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The longest distance travelled by autonomous robot goes to...

Posted by on in Renewable Energy Blog
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In November of 2011, Liquid Robotics dropped four of its brand new Wave Glider robots in the water just off the coast of San Francisco with hopes of making history and learning a thing or two in the offing. Two of the robots would set a course for Japan and the other two for Australia, each destination roughly 9,000 nautical miles away. It was to be the longest journey ever taken by any autonomous vehicle, a slow but steady swim across the entire Pacific Ocean that would collect and relay high resolution oceanographic and atmospheric data all along the way, stopping only for a quick maintenance check-up in Hawaii--if they made it that far at all.

And so Liquid Robotics' engineers dumped their robots into the rolling water and turned them loose, uncertain as anyone else whether the robots could survive the weather, waves, and wildlife they would surely encounter on a trans-Pacific crossing. There are sharks out there, after all. Massive waves and gale-force winds. There's a whole lot of saltwater out there, itself a force for destruction and disruption of mechanical systems. And yet almost exactly a year after launching the Wave Glider known as "Papa Mau" navigated around the Great Barrier Reef and arrived off the coast of Queensland Australia in May 2012, half a world away from where it started and only somewhat worse for wear.

For those not up to speed on Wave Glider, a quick primer: Wave Glider is the first unmanned and autonomous maritime robot that draws its propulsive power solely from the ocean's waves. The two part system consists of a float that rides on the surface of the water and a tethered submarine unit that moves beneath the surface roughly 23 feet below. Wave Glider doesn't turn wave energy into power for motors or anything like that--the unique construction of the robot allows it to gain a little forward thrust with every wave that lifts the float unit. It doesn't move fast, but as long as the ocean continues to move so does the robot.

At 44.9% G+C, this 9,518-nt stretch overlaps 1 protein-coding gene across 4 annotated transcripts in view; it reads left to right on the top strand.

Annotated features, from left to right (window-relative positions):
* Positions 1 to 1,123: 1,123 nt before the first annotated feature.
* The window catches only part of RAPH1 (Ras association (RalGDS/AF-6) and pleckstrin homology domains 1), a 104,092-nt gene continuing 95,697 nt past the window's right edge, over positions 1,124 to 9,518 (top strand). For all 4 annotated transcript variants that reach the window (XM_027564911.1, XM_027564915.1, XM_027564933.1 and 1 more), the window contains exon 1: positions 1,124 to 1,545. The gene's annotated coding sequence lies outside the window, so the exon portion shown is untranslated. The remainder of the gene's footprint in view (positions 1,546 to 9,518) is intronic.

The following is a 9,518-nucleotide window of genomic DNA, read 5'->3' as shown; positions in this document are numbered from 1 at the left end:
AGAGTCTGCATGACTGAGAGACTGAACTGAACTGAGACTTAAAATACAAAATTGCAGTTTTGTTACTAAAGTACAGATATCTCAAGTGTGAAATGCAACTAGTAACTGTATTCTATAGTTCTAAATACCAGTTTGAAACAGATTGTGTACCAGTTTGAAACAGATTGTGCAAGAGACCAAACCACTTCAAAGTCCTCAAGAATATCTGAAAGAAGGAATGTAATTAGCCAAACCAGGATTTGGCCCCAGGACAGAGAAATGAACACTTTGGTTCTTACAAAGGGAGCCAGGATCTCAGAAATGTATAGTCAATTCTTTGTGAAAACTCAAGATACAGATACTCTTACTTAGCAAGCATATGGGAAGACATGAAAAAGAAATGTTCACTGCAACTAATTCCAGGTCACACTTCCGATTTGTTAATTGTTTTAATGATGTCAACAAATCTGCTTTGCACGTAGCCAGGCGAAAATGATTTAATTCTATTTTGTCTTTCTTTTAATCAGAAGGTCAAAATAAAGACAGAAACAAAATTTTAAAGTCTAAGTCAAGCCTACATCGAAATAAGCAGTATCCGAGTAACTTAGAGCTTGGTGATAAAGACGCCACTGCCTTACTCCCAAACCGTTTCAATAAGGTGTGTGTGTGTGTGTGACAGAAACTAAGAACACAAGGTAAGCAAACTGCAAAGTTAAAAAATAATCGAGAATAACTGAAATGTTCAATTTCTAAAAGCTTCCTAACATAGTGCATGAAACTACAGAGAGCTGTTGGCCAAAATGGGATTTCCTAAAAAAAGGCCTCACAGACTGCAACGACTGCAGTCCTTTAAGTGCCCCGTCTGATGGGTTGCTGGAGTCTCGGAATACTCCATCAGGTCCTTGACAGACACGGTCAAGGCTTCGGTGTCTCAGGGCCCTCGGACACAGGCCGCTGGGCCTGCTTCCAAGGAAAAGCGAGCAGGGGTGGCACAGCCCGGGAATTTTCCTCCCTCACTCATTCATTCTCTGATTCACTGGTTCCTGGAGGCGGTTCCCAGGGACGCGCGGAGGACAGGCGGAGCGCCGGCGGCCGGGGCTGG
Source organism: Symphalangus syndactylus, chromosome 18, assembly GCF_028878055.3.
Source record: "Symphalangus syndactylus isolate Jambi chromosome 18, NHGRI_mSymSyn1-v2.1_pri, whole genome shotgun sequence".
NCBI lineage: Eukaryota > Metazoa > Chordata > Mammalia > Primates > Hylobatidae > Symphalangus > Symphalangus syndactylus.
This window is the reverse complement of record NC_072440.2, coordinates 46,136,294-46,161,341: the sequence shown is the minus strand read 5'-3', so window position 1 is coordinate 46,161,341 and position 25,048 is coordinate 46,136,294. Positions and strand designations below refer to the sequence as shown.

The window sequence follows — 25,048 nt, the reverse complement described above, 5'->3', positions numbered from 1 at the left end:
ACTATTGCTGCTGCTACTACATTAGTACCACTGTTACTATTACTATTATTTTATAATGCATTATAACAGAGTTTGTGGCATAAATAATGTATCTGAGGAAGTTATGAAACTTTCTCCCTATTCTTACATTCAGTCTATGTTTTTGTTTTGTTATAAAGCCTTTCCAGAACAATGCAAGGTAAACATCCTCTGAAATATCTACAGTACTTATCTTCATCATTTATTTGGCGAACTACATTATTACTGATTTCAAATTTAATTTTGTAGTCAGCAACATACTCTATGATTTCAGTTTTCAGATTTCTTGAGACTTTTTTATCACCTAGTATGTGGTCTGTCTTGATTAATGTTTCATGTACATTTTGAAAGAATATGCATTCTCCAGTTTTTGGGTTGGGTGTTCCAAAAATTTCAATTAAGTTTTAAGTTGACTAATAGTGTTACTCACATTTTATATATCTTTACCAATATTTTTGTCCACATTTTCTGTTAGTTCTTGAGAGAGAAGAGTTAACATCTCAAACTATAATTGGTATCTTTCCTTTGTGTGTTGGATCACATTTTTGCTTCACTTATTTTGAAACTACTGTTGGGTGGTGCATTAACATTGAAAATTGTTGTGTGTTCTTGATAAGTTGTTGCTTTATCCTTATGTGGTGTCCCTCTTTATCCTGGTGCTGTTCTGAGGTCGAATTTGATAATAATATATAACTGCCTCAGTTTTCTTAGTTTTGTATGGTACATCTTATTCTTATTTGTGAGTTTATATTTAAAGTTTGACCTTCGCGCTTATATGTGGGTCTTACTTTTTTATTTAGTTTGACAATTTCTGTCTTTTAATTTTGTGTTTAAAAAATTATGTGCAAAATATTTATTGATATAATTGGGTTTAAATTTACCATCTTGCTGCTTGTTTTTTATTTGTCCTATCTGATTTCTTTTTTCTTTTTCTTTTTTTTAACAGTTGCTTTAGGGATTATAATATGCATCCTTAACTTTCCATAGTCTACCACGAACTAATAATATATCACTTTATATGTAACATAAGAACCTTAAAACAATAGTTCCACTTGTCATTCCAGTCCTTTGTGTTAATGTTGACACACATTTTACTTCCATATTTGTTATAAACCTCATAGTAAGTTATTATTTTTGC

That makes Wave Glider ideal for a range of scientific missions, the kinds of data gathering expeditions that don't need to move fast and in fact don't want to. Solar panels spread across the float unit can power an array of instruments, those include a weather station measuring air temperature, barometric pressure, and wind speeds, as well as a wave sensor recording height, period, and direction, a submersible fluorometer capable of measuring chlorophyll-A, and a CTD (conductivity, temperature, depth) payload also able to measure dissolved oxygen in the water. The sensor package wasn't designed to discover anything in particular, but simply to create an unprecedented data set--refreshed every ten minutes and uploaded to the Iridium satellite network. That's more or less the entire idea behind Wave Glider: gather ocean data consistently and without interruption, until the end of time if possible.

Information adapted from popsci.com article 12th May 2012

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